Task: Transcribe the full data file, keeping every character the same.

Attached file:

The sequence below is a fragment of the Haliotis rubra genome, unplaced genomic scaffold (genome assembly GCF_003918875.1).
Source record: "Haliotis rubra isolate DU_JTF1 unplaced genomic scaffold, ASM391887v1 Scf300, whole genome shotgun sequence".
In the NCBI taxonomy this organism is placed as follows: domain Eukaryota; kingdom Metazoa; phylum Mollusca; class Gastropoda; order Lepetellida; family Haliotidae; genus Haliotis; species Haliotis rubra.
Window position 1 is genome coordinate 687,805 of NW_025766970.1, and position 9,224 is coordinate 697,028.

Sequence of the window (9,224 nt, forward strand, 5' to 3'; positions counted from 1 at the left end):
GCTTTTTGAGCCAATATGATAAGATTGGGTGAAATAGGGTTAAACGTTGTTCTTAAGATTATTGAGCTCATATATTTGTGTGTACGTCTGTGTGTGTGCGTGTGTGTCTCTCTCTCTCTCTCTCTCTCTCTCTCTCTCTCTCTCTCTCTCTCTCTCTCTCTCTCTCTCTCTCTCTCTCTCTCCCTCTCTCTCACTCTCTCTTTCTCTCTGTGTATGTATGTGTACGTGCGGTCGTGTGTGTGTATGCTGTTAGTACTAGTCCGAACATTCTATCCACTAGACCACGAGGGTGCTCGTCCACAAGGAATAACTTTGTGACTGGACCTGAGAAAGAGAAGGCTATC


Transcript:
The sequence below is a fragment of the Haliotis rubra genome, unplaced genomic scaffold (genome assembly GCF_003918875.1).
Source record: "Haliotis rubra isolate DU_JTF1 unplaced genomic scaffold, ASM391887v1 Scf300, whole genome shotgun sequence".
In the NCBI taxonomy this organism is placed as follows: domain Eukaryota; kingdom Metazoa; phylum Mollusca; class Gastropoda; order Lepetellida; family Haliotidae; genus Haliotis; species Haliotis rubra.
Window position 1 is genome coordinate 687,805 of NW_025766970.1, and position 9,224 is coordinate 697,028.

Sequence of the window (9,224 nt, forward strand, 5' to 3'; positions counted from 1 at the left end):
GCTTTTTGAGCCAATATGATAAGATTGGGTGAAATAGGGTTAAACGTTGTTCTTAAGATTATTGAGCTCATATATTTGTGTGTACGTCTGTGTGTGTGCGTGTGTGTCTCTCTCTCTCTCTCTCTCTCTCTCTCTCTCTCTCTCTCTCTCTCTCTCTCTCTCTCTCTCTCTCTCTCTCTCTCCCTCTCTCTCACTCTCTCTTTCTCTCTGTGTATGTATGTGTACGTGCGGTCGTGTGTGTGTATGCTGTTAGTACTAGTCCGAACATTCTATCCACTAGACCACGAGGGTGCTCGTCCACAAGGAATAACTTTGTGACTGGACCTGAGAAAGAGAAGGCTATC